The ants go marching one by one hurrah hurrah, the little one stops to scratch his bum hurrah hurrah….
That’s the song I hummed to myself as I watched thousands of leaf-cutter ants march their way to their nest with pieces of leaves on their backs. It was equally cute and impressive to see these tiny creatures marching side-by-side all over the place. Millions of them! Of course, this was just a small part of Madidi National Park, a slice of jungle heaven in the Bolivian Amazon.
There’s something peaceful about going to sleep in a candle-lit room with nothing but jungle sounds to sooth you to slumber. One night while my wife and I sat reading at an outdoor table, we saw monkeys jumping from tree to tree under the moonlight. It was magical.
We’d wake after a 9-10 hour sleep and walk our way to the main lodge for a delightful and hearty breakfast, walking by the friendly neighborhood tapir, a wild but somewhat domesticated animal that has been in the area for 2-3 years since being rescued by the Madidi Jungle staff. He was left as a baby near the river, possibly because a Jaguar had scared his mother away. After finding love from the staff as well as food, he decided to stick around, although he does wander off for weeks at a time. I’m told that as he approaches adulthood, he will likely leave to find a mate. I wished him luck – Adorable little-big guy.
Between delicious meals and tranquil rests, we’d participate in a couple three-hour nature walks every day. Though this is the jungle and animal sounds abound, It’s actually difficult to see a lot of wildlife. This is primary forest after all and the critters are skilled at not being seen. Our guide however was very skilled at spotting them and even smelling them. We’d mostly see birds from a distance but every now and then we’d get excited for a herd of wild pigs that had released a VERY foul smell upon sensing our presence. We didn’t end up finding them that day but we certainly knew they were there. Surprisingly, even after a three-hour hike with no animal sightings, all the amazing things we were learning thanks to our amazing guide Norman kept us amused and educated. He was teaching us about all the incredible plants and trees in the area. Trees that grow legs to help it lean in where the sun is shining; trees that grow a super strong wood that even termites can’t penetrate; trees that grow massive thorns so animals can’t climb up; Massive mother trees that provide fruits in the dry season when no other trees do (a lifesaver for the entire Amazon ecosystem); The wild cocoa tree, which produces a stronger and better chocolate. I was told some Europeans are already exploring the area and considering exporting for their chocolatiers.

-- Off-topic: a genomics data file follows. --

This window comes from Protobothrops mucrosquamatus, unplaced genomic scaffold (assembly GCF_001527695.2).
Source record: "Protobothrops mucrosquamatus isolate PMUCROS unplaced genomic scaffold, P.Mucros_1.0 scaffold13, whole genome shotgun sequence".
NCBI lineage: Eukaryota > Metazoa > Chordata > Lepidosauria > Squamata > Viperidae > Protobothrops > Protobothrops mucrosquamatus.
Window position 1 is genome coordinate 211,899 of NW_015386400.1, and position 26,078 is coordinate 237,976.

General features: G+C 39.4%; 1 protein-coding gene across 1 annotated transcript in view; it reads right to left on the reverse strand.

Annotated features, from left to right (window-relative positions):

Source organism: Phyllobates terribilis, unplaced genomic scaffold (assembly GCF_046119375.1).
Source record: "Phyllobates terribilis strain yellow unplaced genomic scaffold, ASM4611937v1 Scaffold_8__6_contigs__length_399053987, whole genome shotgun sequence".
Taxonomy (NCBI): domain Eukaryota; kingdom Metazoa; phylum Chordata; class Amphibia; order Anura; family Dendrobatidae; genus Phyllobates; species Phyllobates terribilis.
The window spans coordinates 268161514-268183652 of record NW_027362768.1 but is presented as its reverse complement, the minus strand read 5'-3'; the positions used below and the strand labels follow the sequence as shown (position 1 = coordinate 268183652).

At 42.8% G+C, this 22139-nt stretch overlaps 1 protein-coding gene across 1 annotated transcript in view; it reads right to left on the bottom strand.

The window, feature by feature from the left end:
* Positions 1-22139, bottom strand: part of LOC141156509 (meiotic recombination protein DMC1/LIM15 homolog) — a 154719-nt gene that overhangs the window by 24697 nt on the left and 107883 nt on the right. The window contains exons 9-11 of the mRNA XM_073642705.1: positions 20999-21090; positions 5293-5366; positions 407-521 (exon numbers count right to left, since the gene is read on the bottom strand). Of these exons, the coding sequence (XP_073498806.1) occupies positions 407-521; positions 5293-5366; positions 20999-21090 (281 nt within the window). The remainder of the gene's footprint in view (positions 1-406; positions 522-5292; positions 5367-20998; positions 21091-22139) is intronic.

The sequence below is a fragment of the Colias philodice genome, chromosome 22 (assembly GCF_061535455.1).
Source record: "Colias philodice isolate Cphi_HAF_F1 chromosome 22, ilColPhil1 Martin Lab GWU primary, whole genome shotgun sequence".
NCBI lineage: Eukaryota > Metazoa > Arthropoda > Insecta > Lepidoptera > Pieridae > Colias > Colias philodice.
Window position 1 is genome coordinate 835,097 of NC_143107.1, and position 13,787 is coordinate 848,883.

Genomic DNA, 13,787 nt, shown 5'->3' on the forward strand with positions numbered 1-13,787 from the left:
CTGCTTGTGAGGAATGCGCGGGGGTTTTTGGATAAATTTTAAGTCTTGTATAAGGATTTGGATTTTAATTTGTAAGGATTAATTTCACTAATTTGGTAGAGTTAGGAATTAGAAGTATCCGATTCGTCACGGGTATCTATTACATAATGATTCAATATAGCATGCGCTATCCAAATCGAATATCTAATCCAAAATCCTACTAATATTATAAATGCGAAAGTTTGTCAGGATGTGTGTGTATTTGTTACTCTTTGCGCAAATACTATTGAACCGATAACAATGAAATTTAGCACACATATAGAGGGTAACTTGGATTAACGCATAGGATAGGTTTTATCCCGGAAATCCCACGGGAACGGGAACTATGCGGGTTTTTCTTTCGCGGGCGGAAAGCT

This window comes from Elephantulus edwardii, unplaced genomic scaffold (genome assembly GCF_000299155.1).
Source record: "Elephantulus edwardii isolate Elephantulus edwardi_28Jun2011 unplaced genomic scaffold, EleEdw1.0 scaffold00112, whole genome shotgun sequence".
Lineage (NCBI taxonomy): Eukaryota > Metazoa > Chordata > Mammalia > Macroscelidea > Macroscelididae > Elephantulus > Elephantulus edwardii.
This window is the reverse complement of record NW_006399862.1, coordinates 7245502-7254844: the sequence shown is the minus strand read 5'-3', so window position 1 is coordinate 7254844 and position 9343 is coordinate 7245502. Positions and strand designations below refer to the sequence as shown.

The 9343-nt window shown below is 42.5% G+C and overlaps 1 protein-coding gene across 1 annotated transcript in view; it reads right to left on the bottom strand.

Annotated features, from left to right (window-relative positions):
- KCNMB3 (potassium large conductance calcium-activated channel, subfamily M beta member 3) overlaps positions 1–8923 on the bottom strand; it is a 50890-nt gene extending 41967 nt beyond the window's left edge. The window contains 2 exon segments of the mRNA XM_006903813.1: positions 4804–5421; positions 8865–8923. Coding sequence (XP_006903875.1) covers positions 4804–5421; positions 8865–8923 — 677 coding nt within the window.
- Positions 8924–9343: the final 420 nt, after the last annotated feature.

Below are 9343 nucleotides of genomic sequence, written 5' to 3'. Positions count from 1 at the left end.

The jungle is filled with mind-boggling things. We saw many termite nests, ant nests and even a humungous wasp nest, the latter being seen with binoculars. Thankfully. These termite and ant nests are massive and architecturally sound. Our guide also showed us a variety of medicinal plants and fungi in the area. According to the indigenous, many of these plants provide cures for cancer, diabetes, arthritis, kidney problems and many other illnesses. It might just be a matter of time before many of these plants are seen in pharmacies. Then again, maybe not.
After a delicious dinner, we were invited on a night-walk through some of the nearby trails. While we didn’t see any animals, we did see a couple of different species of spiders. One was the corner spider, which we saw lurking near our cabins. The other was the jumping spider, which we surprised with the flashlight. Norman places the light close to him so we could watch him jump. It’s all fun and games until he sinks his fangs into you. We also found a toad and a couple of frogs as well as many sparkly and glowing spider eyes. It felt almost eerie to see so many little eyes all over the jungle. One of the most amazing sights was the bioluminescent fungi, which Norman kindly found for us. Bioluminescent fungi! I was already impressed with seeing spider eyes sparkle in the night but being able to witness what looks like glow-in-the-dark mushrooms was truly out-of-this-world. As we continued on down the path we found a clearing where we stopped, looked out over the river and gazed up at the absolutely stunning stars, complete with the Milky Way and the Southern Cross. We slept like babies that night.